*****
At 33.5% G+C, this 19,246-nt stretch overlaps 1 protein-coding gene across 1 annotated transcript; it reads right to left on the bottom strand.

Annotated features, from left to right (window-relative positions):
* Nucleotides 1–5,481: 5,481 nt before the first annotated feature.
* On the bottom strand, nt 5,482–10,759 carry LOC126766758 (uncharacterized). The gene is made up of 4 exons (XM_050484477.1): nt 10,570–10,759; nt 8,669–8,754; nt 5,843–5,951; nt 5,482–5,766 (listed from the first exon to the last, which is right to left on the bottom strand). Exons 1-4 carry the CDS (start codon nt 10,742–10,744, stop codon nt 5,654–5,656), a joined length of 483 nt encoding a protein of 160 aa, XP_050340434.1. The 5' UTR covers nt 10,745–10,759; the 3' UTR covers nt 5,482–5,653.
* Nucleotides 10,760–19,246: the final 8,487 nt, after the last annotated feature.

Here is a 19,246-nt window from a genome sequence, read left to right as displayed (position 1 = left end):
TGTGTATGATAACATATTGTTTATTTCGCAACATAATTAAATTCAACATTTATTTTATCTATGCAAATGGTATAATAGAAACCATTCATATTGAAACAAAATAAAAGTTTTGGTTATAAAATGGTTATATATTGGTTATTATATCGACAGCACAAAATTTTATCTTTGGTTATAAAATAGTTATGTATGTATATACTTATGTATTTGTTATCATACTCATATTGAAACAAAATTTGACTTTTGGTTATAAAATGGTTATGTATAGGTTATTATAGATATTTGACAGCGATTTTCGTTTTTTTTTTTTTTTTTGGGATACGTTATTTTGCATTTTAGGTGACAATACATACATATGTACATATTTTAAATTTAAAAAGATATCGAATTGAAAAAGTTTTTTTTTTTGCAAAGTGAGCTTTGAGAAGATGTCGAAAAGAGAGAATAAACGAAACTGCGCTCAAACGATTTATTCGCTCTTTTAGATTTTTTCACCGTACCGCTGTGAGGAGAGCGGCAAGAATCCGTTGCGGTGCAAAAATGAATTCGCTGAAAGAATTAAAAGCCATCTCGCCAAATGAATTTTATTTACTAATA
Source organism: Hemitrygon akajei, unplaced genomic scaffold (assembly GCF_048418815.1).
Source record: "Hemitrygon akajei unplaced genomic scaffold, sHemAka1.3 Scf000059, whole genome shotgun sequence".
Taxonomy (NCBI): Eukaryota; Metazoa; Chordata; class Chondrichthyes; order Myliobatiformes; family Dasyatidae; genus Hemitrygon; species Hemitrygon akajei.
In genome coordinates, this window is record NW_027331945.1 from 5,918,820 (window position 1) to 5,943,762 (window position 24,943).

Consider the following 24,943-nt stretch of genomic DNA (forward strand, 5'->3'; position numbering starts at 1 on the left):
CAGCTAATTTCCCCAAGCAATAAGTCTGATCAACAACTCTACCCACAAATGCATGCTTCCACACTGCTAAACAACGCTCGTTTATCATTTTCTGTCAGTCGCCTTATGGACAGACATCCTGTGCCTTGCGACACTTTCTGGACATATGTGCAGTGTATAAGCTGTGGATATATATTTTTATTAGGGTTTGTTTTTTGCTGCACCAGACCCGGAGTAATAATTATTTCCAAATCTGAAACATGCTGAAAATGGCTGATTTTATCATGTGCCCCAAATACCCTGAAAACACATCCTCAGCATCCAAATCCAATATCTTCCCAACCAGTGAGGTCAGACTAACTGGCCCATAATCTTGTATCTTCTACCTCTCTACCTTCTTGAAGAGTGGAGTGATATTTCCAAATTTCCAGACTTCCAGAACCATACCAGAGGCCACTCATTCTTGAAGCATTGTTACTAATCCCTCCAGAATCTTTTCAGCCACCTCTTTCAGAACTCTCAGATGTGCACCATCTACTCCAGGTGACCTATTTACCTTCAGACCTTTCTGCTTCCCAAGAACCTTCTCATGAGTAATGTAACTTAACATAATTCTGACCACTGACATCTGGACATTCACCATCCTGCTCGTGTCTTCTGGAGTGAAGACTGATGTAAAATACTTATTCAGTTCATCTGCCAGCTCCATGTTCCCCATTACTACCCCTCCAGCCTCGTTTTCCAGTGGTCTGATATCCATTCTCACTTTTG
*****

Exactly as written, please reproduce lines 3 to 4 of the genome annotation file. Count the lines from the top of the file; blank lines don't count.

* Nucleotides 1–5,481: 5,481 nt before the first annotated feature.
* On the bottom strand, nt 5,482–10,759 carry LOC126766758 (uncharacterized). The gene is made up of 4 exons (XM_050484477.1): nt 10,570–10,759; nt 8,669–8,754; nt 5,843–5,951; nt 5,482–5,766 (listed from the first exon to the last, which is right to left on the bottom strand). Exons 1-4 carry the CDS (start codon nt 10,742–10,744, stop codon nt 5,654–5,656), a joined length of 483 nt encoding a protein of 160 aa, XP_050340434.1. The 5' UTR covers nt 10,745–10,759; the 3' UTR covers nt 5,482–5,653.